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The Power of Art Therapy in Treating Eating Disorders

By: Samantha Bernstein, Art Therapist and Primary Therapist at The Renfrew Center of Old Greenwich

Posted on October 14, 2019


Patient Artwork: Anonymous, 19 years old, colored pencils on white paper


Art therapy is a form of psychotherapy that uses art to enhance and better understand one's mental and emotional well-being. There are many other ways in which art therapy can be beneficial. According to the American Art Therapy Association: "Research in the field confirms that the creative process involved in artistic self-expression helps people to become more physically, mentally, and emotionally healthy and functional, resolve conflicts and problems, develop interpersonal skills, manage behavior, reduce stress, handle life adjustments, and achieve insight."

More specifically, it is often difficult for those suffering from an eating disorder to verbalize thoughts and feelings. The process of creating art and the artwork itself can act as an alternative language, helping us express the inexpressible. The artwork serves as a tool that assists one in expressing thoughts and feelings, when they are unable to put those thoughts into words and might otherwise go unexpressed. Art can also provide a window into a patient's internal world, allowing clinicians to witness and interpret their experiences with more clarity. Feelings of shame surrounding body image and eating habits can be particularly challenging to externalize and express.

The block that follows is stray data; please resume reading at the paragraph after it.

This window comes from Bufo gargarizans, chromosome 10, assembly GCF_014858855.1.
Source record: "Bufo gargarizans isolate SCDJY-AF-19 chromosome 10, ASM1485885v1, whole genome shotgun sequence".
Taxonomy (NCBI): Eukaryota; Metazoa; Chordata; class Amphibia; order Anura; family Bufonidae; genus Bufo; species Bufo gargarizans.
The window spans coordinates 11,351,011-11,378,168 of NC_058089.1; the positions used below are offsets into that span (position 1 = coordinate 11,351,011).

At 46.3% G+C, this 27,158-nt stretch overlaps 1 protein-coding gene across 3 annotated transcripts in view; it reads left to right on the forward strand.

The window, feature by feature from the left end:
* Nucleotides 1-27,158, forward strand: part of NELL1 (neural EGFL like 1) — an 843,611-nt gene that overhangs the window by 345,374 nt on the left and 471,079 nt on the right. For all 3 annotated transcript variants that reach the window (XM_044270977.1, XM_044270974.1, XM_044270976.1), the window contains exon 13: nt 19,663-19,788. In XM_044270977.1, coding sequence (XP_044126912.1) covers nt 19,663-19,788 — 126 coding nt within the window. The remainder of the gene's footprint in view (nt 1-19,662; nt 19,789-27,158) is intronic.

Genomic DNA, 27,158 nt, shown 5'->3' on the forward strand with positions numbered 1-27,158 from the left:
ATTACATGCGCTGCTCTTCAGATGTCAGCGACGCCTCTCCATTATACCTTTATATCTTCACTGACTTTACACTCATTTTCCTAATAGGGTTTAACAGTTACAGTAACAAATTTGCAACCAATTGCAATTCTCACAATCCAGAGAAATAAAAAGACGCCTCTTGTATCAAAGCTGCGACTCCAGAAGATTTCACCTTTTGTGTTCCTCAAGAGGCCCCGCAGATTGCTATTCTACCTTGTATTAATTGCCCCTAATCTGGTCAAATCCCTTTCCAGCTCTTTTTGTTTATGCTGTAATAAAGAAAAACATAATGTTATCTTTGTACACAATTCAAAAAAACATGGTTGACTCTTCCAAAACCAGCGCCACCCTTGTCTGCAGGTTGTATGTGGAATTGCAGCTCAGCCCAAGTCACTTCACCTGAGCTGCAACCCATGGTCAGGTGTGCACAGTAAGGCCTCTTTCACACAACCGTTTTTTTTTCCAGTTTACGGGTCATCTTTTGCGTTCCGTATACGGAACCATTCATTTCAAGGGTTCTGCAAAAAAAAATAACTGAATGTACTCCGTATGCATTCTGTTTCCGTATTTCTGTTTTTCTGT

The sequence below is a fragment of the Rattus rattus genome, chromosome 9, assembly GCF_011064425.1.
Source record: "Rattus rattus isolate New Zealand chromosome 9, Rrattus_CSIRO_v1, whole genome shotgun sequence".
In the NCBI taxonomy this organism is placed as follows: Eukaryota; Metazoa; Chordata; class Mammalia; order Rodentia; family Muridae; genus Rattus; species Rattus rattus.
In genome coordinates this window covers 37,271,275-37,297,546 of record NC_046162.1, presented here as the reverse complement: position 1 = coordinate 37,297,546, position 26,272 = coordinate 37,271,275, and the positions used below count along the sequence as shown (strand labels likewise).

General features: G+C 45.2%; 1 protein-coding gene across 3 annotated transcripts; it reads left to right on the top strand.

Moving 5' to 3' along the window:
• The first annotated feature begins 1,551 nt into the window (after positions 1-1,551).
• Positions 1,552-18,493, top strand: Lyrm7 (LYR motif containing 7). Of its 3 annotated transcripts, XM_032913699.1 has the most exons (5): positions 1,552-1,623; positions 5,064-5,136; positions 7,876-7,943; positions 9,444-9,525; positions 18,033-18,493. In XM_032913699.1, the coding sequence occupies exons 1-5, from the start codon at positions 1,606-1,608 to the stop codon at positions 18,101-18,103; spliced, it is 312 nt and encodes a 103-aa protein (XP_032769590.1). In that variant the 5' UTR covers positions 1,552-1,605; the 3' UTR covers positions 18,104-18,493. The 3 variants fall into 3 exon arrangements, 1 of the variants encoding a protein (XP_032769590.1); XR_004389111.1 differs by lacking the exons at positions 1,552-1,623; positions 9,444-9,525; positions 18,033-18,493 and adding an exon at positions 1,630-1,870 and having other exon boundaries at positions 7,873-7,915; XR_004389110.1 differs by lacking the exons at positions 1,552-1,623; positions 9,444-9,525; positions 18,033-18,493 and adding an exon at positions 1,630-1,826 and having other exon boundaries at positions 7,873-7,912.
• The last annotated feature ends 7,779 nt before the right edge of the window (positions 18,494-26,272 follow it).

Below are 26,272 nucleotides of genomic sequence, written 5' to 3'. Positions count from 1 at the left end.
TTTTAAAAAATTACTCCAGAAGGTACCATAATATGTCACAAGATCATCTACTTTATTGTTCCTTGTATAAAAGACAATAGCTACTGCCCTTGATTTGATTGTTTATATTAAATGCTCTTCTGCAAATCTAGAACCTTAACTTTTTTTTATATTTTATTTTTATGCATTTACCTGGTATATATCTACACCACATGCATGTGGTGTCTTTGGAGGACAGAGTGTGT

An art therapist can select specific art directives to help patients explore sensitive issues as patients feel ready, moderating the art-making in a safe, measured and respectful way. Since the art is a concrete documentation of thoughts and feelings that one experiences during therapy, it is very useful in assessing progress in treatment and identifying areas of need. The art-making can provide a safe place to let others see inside the eating-disorder sufferer's world and become a source of healing.


Samantha Bernstein is the Creative Arts Therapist and Primary Therapist at The Renfrew Center of Old Greenwich, since February 2019. She is also an abstract painter and has an upcoming show in December! She lives in Stratford, CT, with her fiancé, Jaime, and their cat, Georgina.
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